The Wall Street Journal reported that Apple’s changes “have already upended the digital-ad industry and contributed to a wipeout of more than $300 billion from Meta’s market value.”

The Wall Street Journal also reported that Google’s new restrictions to curtail tracking across apps on Android smartphones is “putting restraints on an advertising industry that has covertly collected data across billions of mobile devices.” Google plans to keep supporting current smartphone identifiers for at least the next two years to give the ad industry notice before any changes.

According to The Wall Street Journal, one proposal would have users’ Android devices track their app usage and analyze it on their devices, rather than sending raw usage information to outside companies. The phones will then tell third parties the user’s interests so they can be targeted with relevant ads without the advertisers knowing that user’s smartphone identifier.

Personally, I think that Google should do better. Allowing third-parties to send Android users targeted ads based on the user’s interests certainly doesn’t sound like something a Privacy Sandbox should be doing.


Google Announces Qaya for Creators



Google announced Qaya, which will enable people to create new digital businesses. The announcement was made in a post on The Keyword, written by Nathaniel Naddaff-Hafrey, Co-Founder and GM, Qaya.

Qaya is a small and agile team dedicated to helping creators build businesses on the web. Our project began with a simple idea: creators are the next generation of entrepreneurs. As the CEOs of their own businesses, they need the same commercial tools as any successful founder. Since we began live testing in early 2021, we’ve learned a lot from creators on Qaya, their fans, and other creator economy projects.

According to Nathaniel Naddaff-Hafry, “Creators on Qaya sell everything from trapeze workout guides to wellness training videos, photo filters, beat packs, ASMR read-aloud, productivity templates, knitting patterns and much more. We support pay-gated and free products, with tipping, subscription, and other monetization types coming soon.”

The Qaya website is available for interested creators to view. The site encourages people who want to get early access to sign up and choose their store name.

9to5Google reported that Qaya makes it easy for creatures to make centralized web storefronts. In addition to having a centralized hub, Google says users will be able to “design a personalized storefront” that visually scales from desktop to mobile, complete with links to all your social platforms and other sides. Qaya provides stats, customer management tools, and other analytics.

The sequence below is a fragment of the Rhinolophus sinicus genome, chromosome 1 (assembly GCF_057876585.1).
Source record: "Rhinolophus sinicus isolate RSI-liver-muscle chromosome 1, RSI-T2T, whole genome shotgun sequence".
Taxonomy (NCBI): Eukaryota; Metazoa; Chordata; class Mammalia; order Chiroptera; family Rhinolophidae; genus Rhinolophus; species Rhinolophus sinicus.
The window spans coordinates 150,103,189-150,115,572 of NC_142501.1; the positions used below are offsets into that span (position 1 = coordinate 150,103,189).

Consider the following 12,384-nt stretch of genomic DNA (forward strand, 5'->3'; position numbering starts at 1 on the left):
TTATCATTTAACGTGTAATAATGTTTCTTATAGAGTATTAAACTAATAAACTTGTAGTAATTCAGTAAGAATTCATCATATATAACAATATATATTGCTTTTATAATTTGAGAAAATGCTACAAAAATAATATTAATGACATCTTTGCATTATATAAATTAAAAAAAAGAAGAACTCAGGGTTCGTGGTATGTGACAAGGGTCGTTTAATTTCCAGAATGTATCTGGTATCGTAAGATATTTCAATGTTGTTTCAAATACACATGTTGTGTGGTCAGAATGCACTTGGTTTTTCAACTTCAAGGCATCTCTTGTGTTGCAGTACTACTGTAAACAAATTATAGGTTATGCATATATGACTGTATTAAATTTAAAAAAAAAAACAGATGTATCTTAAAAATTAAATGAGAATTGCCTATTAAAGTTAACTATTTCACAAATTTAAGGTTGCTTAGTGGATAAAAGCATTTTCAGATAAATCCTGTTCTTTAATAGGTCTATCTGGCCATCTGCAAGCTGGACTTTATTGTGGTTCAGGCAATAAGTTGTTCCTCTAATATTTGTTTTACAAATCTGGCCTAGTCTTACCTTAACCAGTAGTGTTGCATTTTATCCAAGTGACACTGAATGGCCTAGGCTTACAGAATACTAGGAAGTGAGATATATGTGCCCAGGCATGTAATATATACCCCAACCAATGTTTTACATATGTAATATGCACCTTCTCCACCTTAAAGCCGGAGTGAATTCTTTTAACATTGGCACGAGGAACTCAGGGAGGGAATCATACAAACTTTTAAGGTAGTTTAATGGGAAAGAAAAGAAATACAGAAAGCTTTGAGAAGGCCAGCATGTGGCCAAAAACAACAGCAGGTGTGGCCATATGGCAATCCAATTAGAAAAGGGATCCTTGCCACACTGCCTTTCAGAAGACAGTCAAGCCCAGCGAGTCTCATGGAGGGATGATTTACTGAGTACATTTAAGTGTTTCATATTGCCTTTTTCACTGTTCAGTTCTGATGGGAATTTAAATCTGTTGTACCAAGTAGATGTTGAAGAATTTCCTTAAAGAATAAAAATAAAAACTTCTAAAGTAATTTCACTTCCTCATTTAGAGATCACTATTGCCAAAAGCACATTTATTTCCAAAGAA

Right now, Qaya is “focused on the U.S.” but hopes to bring Qaya to more countries soon. They are also exploring ways to support creators as they experiment with other types of digital goods.

In my opinion, Qaya is Google’s way of competing with Patreon, Ko-fi, and other similar services. I suppose a creator who uses Patreon, or Ko-fi, might want to try out Qaya, just to see how it works. It might be possible to keep up with more than one of these types of platforms. The risk is that a creator’s followers and fans won’t want to move over to Qaya.


Google Enables Alternative Billing System in South Korea



Google plans to continue charging South Korean app developers a service fee for in-app purchases, even as users for the first time globally can choose to use third-party payment platforms rather than Google’s, The Wall Street Journal reported. In an announcement, Google outlined how it plans to comply with a South Korean law that took effect in September.

According to The Wall Street Journal, it was the first bill challenging Google’s and Apple’s dominance over how apps on their platforms sell their digital goods – and offered, in theory, a way for developers to lower commissions and cut prices for consumers.

The Google Developers blog posted “Enabling alternative billing systems for users in South Korea”. It was written by Senior Director of Public Policy, Wilson White.

Here are some key points from the Google Developers blog: